Environmentalists have moved one step closer to getting polar bears listed as endangered under U.S. law. A federal judge for the District of Columbia yesterday rejected a legal argument used by the Bush Administration in 2008 to argue that the polar bears are threatened but not endangered.
The Administration had argued that because the bear was not threatened with imminent extinction, it could only be listed as "threatened." (This status allowed the Administration to create a special rule exempting greenhouse gas emissions—which are, through global warming, melting the artic sea ice used by the polar bears for hunting—from regulation under the Endangered Species Act.)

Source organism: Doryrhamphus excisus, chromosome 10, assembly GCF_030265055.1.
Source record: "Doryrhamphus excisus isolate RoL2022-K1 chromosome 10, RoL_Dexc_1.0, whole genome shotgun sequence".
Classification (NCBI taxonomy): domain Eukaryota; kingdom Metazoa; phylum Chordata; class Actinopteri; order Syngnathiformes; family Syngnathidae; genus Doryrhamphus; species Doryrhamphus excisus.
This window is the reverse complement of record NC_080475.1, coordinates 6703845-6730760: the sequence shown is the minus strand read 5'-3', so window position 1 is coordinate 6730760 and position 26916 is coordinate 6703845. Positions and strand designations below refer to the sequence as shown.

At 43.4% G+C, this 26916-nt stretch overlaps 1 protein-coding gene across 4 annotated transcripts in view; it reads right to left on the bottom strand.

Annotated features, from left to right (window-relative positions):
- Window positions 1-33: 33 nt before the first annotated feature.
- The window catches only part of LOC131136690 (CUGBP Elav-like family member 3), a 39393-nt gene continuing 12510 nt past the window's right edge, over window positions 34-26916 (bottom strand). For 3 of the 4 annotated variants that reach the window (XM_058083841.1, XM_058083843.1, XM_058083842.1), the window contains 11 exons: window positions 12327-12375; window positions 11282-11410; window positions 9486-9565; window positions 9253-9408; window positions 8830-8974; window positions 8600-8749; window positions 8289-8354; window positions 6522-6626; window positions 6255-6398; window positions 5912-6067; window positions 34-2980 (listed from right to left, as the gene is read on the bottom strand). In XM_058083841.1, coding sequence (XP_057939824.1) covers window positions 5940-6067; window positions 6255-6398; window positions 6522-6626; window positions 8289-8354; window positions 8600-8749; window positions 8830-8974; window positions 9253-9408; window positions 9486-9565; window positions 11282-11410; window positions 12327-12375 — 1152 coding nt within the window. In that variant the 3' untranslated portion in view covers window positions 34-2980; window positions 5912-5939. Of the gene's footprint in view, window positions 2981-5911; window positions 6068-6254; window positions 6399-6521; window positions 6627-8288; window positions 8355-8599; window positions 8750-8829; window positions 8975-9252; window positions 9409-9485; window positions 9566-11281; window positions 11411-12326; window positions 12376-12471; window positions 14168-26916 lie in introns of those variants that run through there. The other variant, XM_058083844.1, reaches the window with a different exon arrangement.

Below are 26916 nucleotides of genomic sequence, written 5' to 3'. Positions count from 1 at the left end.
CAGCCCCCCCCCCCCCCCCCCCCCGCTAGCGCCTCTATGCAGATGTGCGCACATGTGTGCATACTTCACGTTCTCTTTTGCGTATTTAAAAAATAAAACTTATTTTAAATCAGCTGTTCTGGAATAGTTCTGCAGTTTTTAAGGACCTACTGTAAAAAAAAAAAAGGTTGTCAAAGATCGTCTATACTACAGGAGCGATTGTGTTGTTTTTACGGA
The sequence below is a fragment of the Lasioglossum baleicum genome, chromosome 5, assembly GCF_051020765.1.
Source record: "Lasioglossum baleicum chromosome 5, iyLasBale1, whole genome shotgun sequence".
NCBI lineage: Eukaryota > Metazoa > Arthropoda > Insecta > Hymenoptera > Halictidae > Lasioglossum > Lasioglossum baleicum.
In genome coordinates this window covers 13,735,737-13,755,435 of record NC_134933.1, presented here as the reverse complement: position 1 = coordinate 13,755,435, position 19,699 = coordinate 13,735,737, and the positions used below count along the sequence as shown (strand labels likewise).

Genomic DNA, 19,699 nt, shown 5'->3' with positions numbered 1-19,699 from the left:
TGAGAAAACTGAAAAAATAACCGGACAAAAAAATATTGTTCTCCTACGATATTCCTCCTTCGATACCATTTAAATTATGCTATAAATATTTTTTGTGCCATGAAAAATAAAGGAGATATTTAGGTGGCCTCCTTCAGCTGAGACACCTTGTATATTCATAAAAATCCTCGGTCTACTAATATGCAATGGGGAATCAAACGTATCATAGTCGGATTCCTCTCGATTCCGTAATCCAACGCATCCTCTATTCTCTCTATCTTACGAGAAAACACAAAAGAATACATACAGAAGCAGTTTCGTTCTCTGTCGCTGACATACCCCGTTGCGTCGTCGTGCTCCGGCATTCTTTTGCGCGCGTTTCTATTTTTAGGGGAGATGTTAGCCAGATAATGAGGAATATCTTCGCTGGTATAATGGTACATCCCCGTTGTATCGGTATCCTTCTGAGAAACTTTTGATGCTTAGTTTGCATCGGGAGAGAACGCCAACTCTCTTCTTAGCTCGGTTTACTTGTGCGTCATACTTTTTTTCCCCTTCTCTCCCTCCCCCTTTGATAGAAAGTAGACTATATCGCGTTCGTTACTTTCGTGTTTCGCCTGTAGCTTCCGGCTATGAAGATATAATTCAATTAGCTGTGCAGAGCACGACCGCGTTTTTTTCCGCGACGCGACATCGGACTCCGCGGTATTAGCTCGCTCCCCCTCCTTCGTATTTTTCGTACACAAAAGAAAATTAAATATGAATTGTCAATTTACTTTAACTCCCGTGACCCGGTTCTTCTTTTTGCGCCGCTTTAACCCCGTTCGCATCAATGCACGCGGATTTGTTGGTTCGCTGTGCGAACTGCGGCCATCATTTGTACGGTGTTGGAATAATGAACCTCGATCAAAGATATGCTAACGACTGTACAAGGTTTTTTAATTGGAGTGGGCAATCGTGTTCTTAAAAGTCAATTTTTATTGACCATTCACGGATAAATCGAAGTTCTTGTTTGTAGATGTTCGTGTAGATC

U.S. District Judge Emmet Sullivan found that argument doesn't hold water.
The law does not require imminent extinction for a species to be endangered, he concluded, and instructed the Fish and Wildlife Service to reconsider its reasons for listing the bear as threatened. The Administration must respond by 23 December.
"The ruling opens the door for them to do the right thing," says Kassie Siegel of the Center for Biological Diversity, a plaintiff in the case. She hopes the department will decide to redo the listing and declare the polar bear endangered.